Ask Emma: What if I can’t pass my online classes?

Think about why you specifically struggle; only take time off as a last resort



Ask Emma suggests creating an accountability system and utilizing the Access Center to be more successful in online courses.

EMMA LEDBETTER, Evergreen news editor

Dear Emma,

I am terrible at online classes. Last spring was by far my worst semester grade-wise, and I don’t think I can pass another semester not being completely in-person. I’ve already heard from several of my professors and none of my classes look like they will have a face-to-face component.

What should I do?

Barely Passing

Dear Barely Passing,

I am sorry to hear online school has been so difficult for you. I know that a lot of people at WSU go there for the in-person experience and none of us expected to have such a dramatic change in learning style. 

My first suggestion for you is to think about why online classes are so difficult for you. 

Is it because being online makes it easier to skip lectures? I know that was a problem for me last semester because I thought I would have time to go back later and watch recorded lectures, which really just put more stress on me for dead week and finals. 

If this is the case, try setting up an accountability system. Maybe that means checking in with a friend in the class when you log-in to Zoom, or letting your parents or roommates know you are going to be in class beforehand. That way, someone else knows you are doing what you should be and can call you out if it seems like you have been missing class.

Maybe your problem is that online lectures aren’t as engaging for you, or there is no synchronous lecture component at all. For that, my suggestion is to try a new method of note-taking or reviewing, which may help you engage with the material more, even if the presentation of it is less interesting.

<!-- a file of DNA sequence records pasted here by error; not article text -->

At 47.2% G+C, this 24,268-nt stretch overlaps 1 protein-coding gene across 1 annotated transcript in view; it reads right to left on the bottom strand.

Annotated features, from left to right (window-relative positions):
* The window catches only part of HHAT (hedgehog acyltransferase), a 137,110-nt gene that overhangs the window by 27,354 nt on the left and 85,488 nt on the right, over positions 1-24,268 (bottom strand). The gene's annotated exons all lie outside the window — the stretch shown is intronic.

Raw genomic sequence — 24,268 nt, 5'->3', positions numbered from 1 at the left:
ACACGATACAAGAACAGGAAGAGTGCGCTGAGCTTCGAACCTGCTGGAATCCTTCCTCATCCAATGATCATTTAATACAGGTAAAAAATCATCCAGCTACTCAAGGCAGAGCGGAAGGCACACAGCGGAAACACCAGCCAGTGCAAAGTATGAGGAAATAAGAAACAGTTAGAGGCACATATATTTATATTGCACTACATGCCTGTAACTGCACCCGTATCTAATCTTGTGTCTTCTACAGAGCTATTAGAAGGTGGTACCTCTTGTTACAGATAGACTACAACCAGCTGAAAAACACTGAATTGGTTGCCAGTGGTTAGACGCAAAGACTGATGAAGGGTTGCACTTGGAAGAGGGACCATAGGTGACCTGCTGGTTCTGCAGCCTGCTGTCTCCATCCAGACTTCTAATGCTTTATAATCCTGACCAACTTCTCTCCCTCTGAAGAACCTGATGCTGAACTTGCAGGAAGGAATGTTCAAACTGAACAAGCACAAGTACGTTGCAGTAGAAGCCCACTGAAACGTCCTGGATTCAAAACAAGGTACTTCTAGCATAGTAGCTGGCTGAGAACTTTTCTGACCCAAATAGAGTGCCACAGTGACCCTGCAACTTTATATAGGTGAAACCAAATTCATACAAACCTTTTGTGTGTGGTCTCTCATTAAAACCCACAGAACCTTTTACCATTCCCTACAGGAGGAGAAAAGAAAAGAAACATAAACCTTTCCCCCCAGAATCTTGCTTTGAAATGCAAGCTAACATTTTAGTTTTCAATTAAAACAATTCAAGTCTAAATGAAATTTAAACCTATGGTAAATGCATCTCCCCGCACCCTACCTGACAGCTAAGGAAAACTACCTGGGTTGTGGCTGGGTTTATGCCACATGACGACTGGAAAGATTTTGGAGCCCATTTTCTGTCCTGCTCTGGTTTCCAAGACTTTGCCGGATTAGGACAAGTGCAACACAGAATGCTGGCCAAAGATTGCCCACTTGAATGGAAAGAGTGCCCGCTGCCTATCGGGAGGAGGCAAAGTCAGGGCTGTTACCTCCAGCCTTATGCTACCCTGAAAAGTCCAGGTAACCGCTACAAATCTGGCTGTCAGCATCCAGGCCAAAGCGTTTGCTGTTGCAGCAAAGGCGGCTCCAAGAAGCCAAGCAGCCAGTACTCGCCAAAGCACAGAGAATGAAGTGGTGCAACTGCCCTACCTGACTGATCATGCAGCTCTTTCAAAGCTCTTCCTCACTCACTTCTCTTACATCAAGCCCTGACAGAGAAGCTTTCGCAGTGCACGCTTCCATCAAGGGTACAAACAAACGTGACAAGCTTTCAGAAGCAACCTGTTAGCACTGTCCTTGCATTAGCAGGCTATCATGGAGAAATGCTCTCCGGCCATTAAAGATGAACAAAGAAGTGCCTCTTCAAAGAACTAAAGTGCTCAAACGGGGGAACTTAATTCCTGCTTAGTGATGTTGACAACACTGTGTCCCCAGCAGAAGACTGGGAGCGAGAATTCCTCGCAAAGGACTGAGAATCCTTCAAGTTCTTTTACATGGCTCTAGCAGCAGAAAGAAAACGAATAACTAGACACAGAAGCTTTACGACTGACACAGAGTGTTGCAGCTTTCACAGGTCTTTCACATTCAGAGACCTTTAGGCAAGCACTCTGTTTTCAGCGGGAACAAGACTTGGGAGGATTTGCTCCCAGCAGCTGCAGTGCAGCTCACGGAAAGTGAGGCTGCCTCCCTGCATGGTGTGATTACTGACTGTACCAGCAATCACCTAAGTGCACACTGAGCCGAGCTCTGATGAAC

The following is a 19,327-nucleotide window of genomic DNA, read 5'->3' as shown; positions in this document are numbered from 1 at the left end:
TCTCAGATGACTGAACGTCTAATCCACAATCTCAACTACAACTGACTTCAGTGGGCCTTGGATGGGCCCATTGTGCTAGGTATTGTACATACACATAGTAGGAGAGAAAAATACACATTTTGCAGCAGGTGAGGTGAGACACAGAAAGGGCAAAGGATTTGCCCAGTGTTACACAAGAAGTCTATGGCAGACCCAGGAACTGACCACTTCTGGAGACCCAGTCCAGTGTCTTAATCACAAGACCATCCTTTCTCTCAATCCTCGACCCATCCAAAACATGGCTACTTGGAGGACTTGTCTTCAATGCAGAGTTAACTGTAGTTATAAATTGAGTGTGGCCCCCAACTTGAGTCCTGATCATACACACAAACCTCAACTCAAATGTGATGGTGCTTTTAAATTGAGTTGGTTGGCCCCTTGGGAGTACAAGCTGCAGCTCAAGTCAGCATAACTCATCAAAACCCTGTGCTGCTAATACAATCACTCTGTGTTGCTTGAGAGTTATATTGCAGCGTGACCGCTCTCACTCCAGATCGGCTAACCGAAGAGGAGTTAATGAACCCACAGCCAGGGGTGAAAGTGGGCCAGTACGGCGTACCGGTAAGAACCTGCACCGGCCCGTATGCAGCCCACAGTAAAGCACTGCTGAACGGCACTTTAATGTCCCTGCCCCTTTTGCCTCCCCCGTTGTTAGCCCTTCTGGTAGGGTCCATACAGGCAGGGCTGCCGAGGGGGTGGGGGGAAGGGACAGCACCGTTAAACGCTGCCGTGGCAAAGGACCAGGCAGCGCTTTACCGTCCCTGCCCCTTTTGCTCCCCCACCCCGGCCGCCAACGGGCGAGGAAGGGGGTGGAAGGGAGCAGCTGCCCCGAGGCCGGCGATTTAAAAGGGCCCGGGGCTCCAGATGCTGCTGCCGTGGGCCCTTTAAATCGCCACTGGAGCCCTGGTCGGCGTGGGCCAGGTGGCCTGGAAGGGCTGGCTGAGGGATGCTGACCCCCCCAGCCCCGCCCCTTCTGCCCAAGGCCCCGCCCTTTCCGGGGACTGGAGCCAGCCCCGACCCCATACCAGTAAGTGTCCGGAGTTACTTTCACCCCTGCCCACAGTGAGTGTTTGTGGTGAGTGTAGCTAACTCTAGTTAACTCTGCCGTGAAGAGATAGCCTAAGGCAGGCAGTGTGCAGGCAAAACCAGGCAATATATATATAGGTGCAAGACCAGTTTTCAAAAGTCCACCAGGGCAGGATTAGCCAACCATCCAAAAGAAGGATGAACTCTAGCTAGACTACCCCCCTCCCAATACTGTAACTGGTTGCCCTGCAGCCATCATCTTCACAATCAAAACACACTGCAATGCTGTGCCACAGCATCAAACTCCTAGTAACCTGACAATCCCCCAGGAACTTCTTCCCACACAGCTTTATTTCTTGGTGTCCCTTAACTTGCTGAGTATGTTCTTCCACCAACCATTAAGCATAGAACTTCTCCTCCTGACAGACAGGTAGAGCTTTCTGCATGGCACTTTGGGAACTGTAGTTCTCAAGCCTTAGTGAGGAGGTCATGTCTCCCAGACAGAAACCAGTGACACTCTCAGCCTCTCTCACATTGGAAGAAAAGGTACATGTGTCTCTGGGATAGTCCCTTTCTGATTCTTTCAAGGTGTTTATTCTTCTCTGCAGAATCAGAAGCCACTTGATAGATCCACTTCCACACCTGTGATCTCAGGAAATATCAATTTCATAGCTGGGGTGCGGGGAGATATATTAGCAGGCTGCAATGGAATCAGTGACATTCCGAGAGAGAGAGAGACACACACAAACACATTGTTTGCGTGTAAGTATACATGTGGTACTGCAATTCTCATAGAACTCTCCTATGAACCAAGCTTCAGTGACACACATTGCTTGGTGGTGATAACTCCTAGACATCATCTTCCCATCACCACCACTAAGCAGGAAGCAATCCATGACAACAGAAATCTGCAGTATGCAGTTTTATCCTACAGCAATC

Perhaps your learning style just isn’t conducive to being online, which is perfectly valid. This is a bit more difficult because you will have to think about what specific parts of being face-to-face help you learn, and then try to replicate that in your at-home environment. 

If you consider the possible reasons online learning is difficult for you, come up with ways to address them and still think you will struggle, I recommend doing two things.

The first would be to talk to your professors or the Access Center about potential accommodations. Even if nothing changes, it is still worth asking in case there is something they can do for you.

The second would be to consider taking a semester off. It is difficult to rationalize spending tuition money if you think you won’t succeed in your classes. However, I encourage you to think thoroughly about ways you can improve your performance in online classes before you resort to this option — mainly because if you stop going to school it will be a lot harder to start again later on. 

Overall, my recommendation here is to spend some time thinking about your problem and ways you could specifically address it. I know that will be difficult and you probably already did something similar last semester, but if you start thinking about it in advance, I believe that will help immensely.

Good luck!


Got a question? Write to us! Ask Emma can be contacted by emailing [email protected]